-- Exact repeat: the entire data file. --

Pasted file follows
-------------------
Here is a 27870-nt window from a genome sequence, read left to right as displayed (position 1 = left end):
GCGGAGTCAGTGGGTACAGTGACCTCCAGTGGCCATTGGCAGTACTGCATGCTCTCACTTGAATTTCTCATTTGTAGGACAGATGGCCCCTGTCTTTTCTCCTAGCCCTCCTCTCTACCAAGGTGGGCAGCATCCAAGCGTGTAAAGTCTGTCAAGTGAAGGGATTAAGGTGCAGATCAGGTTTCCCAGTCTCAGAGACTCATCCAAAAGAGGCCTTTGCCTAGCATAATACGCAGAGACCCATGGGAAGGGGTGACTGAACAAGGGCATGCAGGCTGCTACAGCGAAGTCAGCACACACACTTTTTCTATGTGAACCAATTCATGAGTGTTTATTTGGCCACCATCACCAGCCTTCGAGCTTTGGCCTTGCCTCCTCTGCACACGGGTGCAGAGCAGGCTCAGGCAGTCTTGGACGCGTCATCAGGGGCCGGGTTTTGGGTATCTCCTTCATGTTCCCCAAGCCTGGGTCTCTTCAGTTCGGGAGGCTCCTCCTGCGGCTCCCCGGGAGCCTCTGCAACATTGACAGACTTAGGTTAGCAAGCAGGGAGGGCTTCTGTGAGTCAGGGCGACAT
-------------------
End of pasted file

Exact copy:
Here is a 27870-nt window from a genome sequence, read left to right as displayed (position 1 = left end):
GCGGAGTCAGTGGGTACAGTGACCTCCAGTGGCCATTGGCAGTACTGCATGCTCTCACTTGAATTTCTCATTTGTAGGACAGATGGCCCCTGTCTTTTCTCCTAGCCCTCCTCTCTACCAAGGTGGGCAGCATCCAAGCGTGTAAAGTCTGTCAAGTGAAGGGATTAAGGTGCAGATCAGGTTTCCCAGTCTCAGAGACTCATCCAAAAGAGGCCTTTGCCTAGCATAATACGCAGAGACCCATGGGAAGGGGTGACTGAACAAGGGCATGCAGGCTGCTACAGCGAAGTCAGCACACACACTTTTTCTATGTGAACCAATTCATGAGTGTTTATTTGGCCACCATCACCAGCCTTCGAGCTTTGGCCTTGCCTCCTCTGCACACGGGTGCAGAGCAGGCTCAGGCAGTCTTGGACGCGTCATCAGGGGCCGGGTTTTGGGTATCTCCTTCATGTTCCCCAAGCCTGGGTCTCTTCAGTTCGGGAGGCTCCTCCTGCGGCTCCCCGGGAGCCTCTGCAACATTGACAGACTTAGGTTAGCAAGCAGGGAGGGCTTCTGTGAGTCAGGGCGACAT